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Content Experience: A Business Essential, Not a Buzzy Phrase

Whether you intend to or not, you're creating a content experience; make sure it's a positive one that yields results.

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These days, everyone is talking about experience this and experience that. So while we don’t blame you if the phrase “content experience” makes you start to tune out, we do feel an obligation to tell you that ignoring it is a mistake. In fact, even the best content in the world can’t save you from a poor content experience. To help you produce the former and avoid the latter, here’s more about the content experience and why it’s imperative for your business and your buyers. 

First, here’s how my team and I define content experience: It’s “the environment in which your content lives, how it’s structured and how it compels your prospects and customers to engage with your company.” Second, there’s something every marketer must know: You are creating a content experience whether you intend to or not. The difference is whether the experience is positive and yields the results you’d like it to, or falls flat and potentially even alienates customers. So, knowing this, let’s dive into the components of a content experience. 

Related: 5 Myths About Content-Experience Platforms, Debunked

Your customers are judging you

No, it’s not your imagination. The people who are reading your articles and viewing your videos are actually judging you during the process. They may not consciously think they are, but that’s the power of the environment. They are noticing how your content appears and what it looks like. They are absorbing how it’s packaged.

Even if we like to tell ourselves that we don’t judge books by their covers, there’s a naturally judgmental part within every single one of us that makes judgments about something at the same time we’re processing its existence. Case in point: If a piece of content or its layout isn’t attractive, 38% of people will stop engaging with the website. And, given that many users decide whether to stay on a page or leave it within the first 10 seconds of their visit, you don’t have a lot of time to catch their eye and show them something appealing. 

With this in mind, consider the environment in which you’re presenting your content. Is it designed to be aesthetically pleasing? Does it look professional? Is the layout engaging? Does it capture your attention? Is it “on brand” for your company? Does it convey trust? Even though the answers to some of these questions are subjective, you should have a good idea of whether your content environment is positive or negative after considering this checklist. 

Are you making things harder?

Next is structure. This isn’t about whether your articles have an introduction, subheads and a conclusion. What we mean here is how your content as a whole is organized. Is it intuitively laid out so a first-time site visitor can quickly find what he or she is looking for? If your content isn’t in one place and grouped together by topic, role or industry, the answer is probably no. 

This matters because people act based on motivation, ability and a trigger. If they’re extremely motivated to find a tutorial on how to use your product, they’ll be more likely to spend time sifting through your resources until they locate it. But, if they’re just casually interested in a certain topic, you’ll lose them if the content is hard to find. Your goal should be to optimize your content’s organization, navigation and curation so your prospects can easily find the most useful, relevant resources for them.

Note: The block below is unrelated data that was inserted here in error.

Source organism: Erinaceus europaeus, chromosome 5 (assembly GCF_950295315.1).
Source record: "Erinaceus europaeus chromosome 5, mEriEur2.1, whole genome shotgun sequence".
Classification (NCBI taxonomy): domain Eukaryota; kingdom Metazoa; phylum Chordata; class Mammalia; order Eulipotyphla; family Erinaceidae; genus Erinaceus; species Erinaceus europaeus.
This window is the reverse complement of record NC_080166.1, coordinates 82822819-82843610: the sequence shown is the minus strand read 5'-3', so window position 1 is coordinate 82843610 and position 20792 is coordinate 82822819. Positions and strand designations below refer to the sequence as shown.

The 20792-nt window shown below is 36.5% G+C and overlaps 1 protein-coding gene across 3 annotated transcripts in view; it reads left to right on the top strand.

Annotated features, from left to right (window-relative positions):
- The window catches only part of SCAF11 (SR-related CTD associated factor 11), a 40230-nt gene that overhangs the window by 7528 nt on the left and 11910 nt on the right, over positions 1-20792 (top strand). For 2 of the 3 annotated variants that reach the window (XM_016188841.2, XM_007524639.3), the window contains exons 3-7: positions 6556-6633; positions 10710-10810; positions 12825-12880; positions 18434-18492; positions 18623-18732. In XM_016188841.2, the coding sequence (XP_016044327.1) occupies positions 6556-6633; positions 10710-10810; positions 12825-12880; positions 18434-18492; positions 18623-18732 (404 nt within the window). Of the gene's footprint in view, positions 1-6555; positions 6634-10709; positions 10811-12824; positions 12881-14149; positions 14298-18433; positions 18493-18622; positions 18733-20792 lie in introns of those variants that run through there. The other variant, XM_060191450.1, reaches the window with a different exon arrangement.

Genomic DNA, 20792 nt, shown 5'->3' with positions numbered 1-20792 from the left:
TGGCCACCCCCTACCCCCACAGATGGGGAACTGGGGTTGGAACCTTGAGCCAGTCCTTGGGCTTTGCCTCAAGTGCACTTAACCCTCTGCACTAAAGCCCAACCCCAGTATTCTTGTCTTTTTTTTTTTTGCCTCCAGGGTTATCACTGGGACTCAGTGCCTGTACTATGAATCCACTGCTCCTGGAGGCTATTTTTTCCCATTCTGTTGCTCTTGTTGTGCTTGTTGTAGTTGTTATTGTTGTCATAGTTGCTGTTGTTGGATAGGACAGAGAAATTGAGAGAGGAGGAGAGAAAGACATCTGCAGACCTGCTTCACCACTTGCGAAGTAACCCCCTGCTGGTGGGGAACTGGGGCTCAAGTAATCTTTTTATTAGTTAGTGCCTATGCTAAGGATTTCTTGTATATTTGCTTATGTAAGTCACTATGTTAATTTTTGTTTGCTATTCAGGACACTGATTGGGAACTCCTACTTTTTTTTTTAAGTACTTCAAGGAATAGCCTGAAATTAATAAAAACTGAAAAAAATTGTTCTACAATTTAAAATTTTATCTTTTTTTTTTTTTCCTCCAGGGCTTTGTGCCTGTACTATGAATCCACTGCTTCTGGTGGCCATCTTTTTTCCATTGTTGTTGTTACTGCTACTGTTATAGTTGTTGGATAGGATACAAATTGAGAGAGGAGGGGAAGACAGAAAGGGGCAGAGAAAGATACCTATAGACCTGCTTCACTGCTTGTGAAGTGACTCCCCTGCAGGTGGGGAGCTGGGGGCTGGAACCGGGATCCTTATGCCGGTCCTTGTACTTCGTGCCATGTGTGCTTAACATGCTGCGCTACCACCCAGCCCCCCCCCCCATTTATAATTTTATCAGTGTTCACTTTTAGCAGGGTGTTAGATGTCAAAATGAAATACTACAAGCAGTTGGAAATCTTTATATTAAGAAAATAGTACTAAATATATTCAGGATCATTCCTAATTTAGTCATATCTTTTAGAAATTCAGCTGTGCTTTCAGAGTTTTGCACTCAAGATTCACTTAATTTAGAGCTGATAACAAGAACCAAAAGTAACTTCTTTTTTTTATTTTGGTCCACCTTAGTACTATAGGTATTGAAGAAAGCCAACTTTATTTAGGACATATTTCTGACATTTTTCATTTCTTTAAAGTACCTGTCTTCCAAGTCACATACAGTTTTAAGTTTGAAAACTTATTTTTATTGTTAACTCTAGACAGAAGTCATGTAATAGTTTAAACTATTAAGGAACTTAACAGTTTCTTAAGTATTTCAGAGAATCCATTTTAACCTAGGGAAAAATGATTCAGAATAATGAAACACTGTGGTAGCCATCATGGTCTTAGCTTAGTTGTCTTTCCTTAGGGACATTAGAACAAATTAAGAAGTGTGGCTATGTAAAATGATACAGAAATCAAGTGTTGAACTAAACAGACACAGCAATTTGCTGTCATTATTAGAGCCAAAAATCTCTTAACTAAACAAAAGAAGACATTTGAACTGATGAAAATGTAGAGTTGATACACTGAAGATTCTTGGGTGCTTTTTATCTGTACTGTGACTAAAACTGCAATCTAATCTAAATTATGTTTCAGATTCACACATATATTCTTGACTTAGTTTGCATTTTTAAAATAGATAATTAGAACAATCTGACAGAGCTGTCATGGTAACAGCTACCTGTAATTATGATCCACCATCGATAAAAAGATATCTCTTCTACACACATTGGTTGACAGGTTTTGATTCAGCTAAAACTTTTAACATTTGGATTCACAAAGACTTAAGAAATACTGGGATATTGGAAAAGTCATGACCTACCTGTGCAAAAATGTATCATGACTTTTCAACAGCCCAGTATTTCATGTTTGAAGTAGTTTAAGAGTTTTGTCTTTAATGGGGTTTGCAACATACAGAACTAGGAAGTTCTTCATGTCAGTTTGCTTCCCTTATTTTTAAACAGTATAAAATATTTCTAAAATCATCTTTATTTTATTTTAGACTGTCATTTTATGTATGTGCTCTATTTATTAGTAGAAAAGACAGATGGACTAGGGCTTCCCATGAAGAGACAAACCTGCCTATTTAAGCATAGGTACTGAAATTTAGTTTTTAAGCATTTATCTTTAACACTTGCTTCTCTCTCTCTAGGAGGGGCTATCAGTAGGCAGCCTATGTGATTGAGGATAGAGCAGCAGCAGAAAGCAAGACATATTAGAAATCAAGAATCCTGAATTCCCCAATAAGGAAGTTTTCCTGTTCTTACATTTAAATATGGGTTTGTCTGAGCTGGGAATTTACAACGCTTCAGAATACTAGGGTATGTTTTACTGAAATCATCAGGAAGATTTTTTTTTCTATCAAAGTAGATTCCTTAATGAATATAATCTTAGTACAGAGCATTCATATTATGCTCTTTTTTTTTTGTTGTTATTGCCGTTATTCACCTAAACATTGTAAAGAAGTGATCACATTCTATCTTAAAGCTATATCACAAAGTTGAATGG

One more important note: How you organize your content matters too. Many businesses do this by grouping together similar types of content (videos, infographics, blog posts, etc.). But how many times have you gone to a website and thought to yourself, “Gosh, I’d sure love to check out an infographic today!” More often, you would think, “I want to find out more about the ROI I can expect from this product.” Maybe there’s an infographic about that, which would be very useful. But the point is, the vast majority of people search by topic, not type. So, organize your content accordingly and make sure it’s easy to access. 

Related: Content as a Service Is the Next Evolution for Marketing

No dead ends

Finally, we come to engagement. Yes, engagement might sound like just another buzzword, but it’s prevalent for good reason. If you create a storehouse of content, but nobody engages with it, what’s the point? All you’ve done is waste a lot of time and energy. So, how do you avoid that? The single best way to improve engagement is by making your content relevant. 

In fact, statistics show that personalized content generates 20% more sales opportunities. Customizing content so that it’s useful and truly speaks to your audience shows that you understand them, respect their time and know how to provide value to them. Over time, this builds trust, which ultimately breeds loyalty and retention. 

This also means you need to personalize your calls-to-action (CTAs), making sure they center on your buyers’ interests. Overlook this, and your content experience will lead to a dead end. Do this well, and it will compel action, which is kind of the point of content in the first place.

Above all, remember this: Anywhere your content can be encountered, it can be experienced. The only question that remains is, how will you use environment, structure and engagement to optimize that experience and make the most of your efforts and your customers’ time?

Related: How to Take Advantage of Interactive Marketing Right Now

Randy Frisch

Written By

Randy Frisch is the CMO and co-founder of Uberflip, a content experience platform that empowers marketers to create content experiences at every stage of the buyer’s journey.